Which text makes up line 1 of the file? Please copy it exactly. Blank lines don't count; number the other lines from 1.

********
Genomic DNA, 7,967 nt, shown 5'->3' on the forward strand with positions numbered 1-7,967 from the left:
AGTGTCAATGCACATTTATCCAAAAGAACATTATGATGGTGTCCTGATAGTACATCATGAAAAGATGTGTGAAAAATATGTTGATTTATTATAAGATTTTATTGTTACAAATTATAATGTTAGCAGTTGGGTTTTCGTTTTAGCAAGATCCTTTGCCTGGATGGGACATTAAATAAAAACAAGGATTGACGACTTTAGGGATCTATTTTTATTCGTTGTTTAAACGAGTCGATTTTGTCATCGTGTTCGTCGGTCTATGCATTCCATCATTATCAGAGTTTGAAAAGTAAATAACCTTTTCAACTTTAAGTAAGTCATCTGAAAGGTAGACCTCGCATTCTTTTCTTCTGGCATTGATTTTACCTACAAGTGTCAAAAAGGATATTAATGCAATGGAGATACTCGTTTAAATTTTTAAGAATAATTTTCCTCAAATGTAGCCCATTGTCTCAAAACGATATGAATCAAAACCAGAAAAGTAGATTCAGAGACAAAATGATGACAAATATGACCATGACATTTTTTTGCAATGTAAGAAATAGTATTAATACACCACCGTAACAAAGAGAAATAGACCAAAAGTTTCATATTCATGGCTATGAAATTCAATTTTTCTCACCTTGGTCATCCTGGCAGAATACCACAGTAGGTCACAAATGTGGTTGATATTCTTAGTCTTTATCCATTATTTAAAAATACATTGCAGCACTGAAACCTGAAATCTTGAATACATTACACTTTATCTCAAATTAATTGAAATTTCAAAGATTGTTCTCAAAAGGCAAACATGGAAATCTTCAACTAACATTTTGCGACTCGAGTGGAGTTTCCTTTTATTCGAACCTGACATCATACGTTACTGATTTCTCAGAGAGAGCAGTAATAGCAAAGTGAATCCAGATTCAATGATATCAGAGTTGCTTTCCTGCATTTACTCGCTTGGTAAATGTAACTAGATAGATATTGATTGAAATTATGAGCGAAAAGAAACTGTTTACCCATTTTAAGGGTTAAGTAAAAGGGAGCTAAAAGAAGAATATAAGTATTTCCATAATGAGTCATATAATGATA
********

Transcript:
Genomic DNA, 7,967 nt, shown 5'->3' on the forward strand with positions numbered 1-7,967 from the left: